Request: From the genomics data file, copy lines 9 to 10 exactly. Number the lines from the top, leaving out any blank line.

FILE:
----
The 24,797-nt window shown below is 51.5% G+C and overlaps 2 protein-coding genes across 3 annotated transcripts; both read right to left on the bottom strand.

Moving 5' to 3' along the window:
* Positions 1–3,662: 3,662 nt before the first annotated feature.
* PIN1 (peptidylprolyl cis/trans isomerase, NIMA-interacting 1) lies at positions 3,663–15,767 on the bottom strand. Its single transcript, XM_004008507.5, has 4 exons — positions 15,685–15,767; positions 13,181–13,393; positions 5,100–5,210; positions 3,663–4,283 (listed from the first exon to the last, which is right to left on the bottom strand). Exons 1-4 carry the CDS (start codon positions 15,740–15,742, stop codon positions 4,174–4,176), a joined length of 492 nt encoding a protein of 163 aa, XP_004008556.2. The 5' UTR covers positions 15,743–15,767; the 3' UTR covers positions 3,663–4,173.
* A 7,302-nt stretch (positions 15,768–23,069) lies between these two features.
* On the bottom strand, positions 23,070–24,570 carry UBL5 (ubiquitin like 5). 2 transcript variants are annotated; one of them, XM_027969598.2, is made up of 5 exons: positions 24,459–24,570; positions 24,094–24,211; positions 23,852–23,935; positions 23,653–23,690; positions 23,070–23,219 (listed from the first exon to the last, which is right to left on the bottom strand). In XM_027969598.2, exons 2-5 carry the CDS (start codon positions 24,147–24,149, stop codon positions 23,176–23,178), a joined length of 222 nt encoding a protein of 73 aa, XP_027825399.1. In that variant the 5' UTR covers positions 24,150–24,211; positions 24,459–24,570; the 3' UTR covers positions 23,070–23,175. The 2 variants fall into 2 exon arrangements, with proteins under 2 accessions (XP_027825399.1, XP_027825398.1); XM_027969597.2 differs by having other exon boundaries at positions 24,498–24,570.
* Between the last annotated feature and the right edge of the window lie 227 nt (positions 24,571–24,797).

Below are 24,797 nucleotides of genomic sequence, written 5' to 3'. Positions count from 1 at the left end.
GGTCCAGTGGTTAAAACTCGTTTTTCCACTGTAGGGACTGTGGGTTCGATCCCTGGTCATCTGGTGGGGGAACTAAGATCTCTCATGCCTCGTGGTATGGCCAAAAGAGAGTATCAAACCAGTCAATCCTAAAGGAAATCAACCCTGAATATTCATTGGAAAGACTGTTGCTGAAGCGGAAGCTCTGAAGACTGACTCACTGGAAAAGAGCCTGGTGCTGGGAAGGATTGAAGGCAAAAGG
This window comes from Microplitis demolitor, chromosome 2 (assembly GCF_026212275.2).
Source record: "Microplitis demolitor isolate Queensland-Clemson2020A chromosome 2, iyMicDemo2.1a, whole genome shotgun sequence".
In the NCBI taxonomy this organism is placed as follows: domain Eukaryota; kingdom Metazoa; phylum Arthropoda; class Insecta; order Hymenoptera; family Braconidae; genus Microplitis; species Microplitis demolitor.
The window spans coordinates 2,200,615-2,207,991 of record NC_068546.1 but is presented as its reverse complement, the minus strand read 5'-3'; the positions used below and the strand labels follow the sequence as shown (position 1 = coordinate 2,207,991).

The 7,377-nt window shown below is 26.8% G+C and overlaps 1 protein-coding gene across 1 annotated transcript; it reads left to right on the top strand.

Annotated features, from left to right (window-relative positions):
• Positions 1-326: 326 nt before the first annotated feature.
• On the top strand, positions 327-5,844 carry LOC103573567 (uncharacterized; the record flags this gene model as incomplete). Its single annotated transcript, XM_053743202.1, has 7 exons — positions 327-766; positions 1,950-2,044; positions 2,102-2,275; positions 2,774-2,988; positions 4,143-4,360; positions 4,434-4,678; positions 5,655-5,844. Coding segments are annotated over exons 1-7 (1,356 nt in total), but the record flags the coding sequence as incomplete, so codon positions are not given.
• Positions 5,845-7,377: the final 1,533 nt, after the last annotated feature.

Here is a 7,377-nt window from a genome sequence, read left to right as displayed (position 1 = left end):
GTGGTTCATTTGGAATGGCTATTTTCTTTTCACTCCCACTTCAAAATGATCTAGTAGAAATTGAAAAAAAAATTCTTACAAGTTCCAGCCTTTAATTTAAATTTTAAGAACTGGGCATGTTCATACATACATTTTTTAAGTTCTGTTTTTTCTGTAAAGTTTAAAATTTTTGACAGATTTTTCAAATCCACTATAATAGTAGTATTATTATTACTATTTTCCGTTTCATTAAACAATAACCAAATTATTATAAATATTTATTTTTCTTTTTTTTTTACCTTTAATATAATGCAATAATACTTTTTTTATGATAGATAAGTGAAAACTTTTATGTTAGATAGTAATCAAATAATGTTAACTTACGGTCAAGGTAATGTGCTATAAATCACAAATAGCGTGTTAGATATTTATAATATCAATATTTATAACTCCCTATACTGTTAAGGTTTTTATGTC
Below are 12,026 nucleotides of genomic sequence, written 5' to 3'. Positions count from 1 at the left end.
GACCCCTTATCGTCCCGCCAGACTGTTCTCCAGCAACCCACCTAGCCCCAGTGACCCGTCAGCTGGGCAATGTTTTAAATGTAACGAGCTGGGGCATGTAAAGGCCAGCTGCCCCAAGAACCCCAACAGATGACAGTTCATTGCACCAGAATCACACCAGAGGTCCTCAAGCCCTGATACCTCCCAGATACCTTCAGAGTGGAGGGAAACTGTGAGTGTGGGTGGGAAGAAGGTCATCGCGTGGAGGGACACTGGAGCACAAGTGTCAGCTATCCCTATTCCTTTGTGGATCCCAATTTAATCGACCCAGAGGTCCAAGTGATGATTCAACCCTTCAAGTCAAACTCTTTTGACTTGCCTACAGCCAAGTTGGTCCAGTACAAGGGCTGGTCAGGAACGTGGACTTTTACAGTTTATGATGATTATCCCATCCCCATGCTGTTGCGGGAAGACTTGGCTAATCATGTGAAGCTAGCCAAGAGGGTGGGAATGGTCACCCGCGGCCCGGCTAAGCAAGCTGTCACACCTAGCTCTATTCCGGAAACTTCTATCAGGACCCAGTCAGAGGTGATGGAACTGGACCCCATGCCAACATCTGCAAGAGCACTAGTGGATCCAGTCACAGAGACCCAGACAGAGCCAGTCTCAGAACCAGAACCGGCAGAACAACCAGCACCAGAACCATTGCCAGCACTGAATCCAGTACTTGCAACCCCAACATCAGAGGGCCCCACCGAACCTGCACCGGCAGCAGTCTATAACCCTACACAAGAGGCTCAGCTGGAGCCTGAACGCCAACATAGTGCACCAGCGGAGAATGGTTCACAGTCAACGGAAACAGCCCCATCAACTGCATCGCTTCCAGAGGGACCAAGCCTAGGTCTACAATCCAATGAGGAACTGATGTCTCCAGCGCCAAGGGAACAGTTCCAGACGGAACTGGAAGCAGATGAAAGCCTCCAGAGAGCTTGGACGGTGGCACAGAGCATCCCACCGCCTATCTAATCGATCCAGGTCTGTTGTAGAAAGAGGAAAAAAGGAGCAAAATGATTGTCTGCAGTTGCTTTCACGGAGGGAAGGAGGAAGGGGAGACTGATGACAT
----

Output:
GGTCCAGTGGTTAAAACTCGTTTTTCCACTGTAGGGACTGTGGGTTCGATCCCTGGTCATCTGGTGGGGGAACTAAGATCTCTCATGCCTCGTGGTATGGCCAAAAGAGAGTATCAAACCAGTCAATCCTAAAGGAAATCAACCCTGAATATTCATTGGAAAGACTGTTGCTGAAGCGGAAGCTCTGAAGACTGACTCACTGGAAAAGAGCCTGGTGCTGGGAAGGATTGAAGGCAAAAGG
This window comes from Microplitis demolitor, chromosome 2 (assembly GCF_026212275.2).